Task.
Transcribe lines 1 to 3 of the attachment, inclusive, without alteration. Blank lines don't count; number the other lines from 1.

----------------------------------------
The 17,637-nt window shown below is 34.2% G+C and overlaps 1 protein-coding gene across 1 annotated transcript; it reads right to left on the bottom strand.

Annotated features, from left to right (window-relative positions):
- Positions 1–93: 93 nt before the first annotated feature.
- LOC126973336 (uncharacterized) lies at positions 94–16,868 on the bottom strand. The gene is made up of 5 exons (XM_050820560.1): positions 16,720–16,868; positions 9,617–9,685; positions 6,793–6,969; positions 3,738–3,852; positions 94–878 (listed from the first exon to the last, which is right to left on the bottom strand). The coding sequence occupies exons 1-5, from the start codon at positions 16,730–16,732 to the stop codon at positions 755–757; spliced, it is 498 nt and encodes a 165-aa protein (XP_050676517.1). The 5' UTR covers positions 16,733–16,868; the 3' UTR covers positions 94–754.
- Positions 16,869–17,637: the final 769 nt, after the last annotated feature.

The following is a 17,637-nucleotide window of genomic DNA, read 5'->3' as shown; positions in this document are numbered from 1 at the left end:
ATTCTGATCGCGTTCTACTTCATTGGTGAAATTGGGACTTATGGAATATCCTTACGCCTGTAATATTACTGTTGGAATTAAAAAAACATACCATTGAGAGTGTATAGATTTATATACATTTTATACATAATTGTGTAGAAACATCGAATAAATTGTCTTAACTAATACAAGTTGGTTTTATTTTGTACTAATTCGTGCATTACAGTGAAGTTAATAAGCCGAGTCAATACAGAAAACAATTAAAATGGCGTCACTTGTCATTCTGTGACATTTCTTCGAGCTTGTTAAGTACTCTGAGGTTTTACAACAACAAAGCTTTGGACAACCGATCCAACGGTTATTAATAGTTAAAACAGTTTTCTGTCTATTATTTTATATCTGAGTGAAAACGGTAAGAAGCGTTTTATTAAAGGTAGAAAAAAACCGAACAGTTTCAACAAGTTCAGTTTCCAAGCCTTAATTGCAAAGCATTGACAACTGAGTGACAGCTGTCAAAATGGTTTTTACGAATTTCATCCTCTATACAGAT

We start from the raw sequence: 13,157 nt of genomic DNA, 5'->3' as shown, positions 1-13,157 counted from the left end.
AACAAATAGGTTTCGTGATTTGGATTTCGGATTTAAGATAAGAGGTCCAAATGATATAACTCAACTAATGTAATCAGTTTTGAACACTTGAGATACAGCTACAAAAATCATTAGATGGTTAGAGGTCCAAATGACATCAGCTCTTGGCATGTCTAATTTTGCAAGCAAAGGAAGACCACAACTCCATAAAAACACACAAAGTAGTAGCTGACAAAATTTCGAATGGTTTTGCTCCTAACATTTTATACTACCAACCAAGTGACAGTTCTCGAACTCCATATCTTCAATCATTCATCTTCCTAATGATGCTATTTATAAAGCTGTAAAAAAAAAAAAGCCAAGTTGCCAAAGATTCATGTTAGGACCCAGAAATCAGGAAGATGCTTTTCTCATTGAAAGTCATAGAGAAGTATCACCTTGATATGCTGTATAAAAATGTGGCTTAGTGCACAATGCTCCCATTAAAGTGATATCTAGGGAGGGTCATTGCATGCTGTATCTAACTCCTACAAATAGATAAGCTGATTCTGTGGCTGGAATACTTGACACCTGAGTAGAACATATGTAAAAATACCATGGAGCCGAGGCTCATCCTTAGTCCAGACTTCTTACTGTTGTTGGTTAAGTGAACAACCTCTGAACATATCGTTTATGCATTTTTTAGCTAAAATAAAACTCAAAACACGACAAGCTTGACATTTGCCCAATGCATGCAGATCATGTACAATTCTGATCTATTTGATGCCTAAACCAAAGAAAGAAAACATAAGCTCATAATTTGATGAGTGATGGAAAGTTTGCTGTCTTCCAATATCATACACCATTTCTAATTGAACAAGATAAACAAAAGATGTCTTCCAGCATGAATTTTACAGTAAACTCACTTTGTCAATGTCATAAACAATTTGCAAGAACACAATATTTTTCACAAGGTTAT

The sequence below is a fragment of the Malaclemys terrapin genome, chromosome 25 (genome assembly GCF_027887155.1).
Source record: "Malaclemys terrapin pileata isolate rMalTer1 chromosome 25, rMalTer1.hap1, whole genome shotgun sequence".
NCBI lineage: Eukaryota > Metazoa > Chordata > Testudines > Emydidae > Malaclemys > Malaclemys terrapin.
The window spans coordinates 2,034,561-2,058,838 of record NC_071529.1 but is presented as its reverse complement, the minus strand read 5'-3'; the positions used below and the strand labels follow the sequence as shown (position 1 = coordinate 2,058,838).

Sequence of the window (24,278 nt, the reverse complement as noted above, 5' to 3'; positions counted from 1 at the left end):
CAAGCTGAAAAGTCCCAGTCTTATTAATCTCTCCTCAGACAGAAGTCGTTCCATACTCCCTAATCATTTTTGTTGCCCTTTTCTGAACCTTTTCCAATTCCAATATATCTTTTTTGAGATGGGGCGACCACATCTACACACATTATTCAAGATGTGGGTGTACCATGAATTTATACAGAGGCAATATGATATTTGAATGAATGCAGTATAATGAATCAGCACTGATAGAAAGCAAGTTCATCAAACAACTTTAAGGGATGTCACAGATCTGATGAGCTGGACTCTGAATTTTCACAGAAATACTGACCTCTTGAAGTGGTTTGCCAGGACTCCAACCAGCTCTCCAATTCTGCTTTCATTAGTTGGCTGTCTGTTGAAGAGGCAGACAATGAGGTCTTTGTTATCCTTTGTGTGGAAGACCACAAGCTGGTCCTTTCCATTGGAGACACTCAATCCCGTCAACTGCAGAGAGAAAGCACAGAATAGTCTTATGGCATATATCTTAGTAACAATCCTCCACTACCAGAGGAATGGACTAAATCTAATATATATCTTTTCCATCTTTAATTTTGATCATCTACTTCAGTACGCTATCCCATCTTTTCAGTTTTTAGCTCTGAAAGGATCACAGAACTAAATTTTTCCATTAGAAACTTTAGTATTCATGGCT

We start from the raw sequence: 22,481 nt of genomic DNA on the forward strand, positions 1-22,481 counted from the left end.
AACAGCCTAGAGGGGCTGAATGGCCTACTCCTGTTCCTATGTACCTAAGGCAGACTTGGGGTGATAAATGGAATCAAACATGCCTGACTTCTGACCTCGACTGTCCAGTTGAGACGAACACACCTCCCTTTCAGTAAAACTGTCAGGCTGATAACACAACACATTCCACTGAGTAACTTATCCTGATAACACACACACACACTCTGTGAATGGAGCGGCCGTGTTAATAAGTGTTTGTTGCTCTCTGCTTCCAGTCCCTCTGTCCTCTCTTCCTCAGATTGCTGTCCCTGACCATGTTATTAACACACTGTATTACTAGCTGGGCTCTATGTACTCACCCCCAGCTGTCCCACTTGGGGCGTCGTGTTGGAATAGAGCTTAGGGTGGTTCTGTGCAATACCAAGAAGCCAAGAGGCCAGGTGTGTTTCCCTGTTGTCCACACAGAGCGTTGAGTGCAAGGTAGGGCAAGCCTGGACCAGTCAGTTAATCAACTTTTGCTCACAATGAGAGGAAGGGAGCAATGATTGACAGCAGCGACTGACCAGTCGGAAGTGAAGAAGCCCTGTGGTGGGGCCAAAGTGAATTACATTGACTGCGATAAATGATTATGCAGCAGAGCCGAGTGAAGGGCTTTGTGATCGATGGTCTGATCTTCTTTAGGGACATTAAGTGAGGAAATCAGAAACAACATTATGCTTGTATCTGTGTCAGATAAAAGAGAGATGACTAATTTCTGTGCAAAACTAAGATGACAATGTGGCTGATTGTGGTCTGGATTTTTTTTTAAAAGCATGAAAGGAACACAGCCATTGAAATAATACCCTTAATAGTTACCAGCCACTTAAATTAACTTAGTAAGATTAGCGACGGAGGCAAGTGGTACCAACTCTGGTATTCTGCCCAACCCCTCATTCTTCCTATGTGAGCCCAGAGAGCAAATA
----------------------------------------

The 17,637-nt window shown below is 34.2% G+C and overlaps 1 protein-coding gene across 1 annotated transcript; it reads right to left on the bottom strand.

Annotated features, from left to right (window-relative positions):
- Positions 1–93: 93 nt before the first annotated feature.